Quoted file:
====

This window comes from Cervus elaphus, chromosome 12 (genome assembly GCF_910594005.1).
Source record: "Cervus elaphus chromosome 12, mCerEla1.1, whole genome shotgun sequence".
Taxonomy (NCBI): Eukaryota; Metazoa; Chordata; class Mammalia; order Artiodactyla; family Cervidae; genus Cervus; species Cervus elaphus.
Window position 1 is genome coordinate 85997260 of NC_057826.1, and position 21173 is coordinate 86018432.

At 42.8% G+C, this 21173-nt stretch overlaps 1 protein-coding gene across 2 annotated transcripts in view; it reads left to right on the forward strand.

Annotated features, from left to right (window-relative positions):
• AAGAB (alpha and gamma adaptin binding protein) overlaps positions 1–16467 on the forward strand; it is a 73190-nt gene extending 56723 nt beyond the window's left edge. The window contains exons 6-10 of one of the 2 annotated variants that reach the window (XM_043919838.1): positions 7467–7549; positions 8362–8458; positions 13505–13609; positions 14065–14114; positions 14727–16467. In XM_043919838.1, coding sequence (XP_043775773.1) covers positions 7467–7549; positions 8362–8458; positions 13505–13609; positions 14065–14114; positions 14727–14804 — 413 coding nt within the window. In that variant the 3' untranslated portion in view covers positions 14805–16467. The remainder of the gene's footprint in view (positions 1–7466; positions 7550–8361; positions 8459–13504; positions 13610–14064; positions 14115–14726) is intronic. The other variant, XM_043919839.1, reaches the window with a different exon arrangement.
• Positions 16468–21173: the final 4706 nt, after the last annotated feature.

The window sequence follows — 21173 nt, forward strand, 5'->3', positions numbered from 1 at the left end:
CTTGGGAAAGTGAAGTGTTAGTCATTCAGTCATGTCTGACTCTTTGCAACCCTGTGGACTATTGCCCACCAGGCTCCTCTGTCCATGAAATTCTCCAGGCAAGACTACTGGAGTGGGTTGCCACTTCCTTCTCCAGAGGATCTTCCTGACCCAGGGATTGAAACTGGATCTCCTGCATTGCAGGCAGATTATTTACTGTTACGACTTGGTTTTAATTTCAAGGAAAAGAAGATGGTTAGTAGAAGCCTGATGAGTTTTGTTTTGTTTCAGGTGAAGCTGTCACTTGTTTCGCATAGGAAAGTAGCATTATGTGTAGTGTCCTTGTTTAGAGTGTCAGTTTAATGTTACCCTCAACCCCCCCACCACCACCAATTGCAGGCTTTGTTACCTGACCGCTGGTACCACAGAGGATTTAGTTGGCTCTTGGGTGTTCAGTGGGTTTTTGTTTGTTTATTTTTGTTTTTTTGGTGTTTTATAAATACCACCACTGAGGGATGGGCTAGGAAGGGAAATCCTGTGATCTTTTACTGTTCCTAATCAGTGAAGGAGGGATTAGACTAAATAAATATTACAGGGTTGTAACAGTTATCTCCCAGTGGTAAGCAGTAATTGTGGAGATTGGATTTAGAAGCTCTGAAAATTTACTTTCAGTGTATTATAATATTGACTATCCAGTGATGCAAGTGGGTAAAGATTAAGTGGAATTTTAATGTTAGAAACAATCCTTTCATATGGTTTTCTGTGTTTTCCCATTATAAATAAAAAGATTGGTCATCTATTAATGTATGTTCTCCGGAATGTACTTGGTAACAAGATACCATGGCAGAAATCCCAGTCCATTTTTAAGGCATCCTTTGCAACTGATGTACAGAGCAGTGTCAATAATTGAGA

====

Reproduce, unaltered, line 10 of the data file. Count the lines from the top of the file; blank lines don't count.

CTTGGGAAAGTGAAGTGTTAGTCATTCAGTCATGTCTGACTCTTTGCAACCCTGTGGACTATTGCCCACCAGGCTCCTCTGTCCATGAAATTCTCCAGGCAAGACTACTGGAGTGGGTTGCCACTTCCTTCTCCAGAGGATCTTCCTGACCCAGGGATTGAAACTGGATCTCCTGCATTGCAGGCAGATTATTTACTGTTACGACTTGGTTTTAATTTCAAGGAAAAGAAGATGGTTAGTAGAAGCCTGATGAGTTTTGTTTTGTTTCAGGTGAAGCTGTCACTTGTTTCGCATAGGAAAGTAGCATTATGTGTAGTGTCCTTGTTTAGAGTGTCAGTTTAATGTTACCCTCAACCCCCCCACCACCACCAATTGCAGGCTTTGTTACCTGACCGCTGGTACCACAGAGGATTTAGTTGGCTCTTGGGTGTTCAGTGGGTTTTTGTTTGTTTATTTTTGTTTTTTTGGTGTTTTATAAATACCACCACTGAGGGATGGGCTAGGAAGGGAAATCCTGTGATCTTTTACTGTTCCTAATCAGTGAAGGAGGGATTAGACTAAATAAATATTACAGGGTTGTAACAGTTATCTCCCAGTGGTAAGCAGTAATTGTGGAGATTGGATTTAGAAGCTCTGAAAATTTACTTTCAGTGTATTATAATATTGACTATCCAGTGATGCAAGTGGGTAAAGATTAAGTGGAATTTTAATGTTAGAAACAATCCTTTCATATGGTTTTCTGTGTTTTCCCATTATAAATAAAAAGATTGGTCATCTATTAATGTATGTTCTCCGGAATGTACTTGGTAACAAGATACCATGGCAGAAATCCCAGTCCATTTTTAAGGCATCCTTTGCAACTGATGTACAGAGCAGTGTCAATAATTGAGA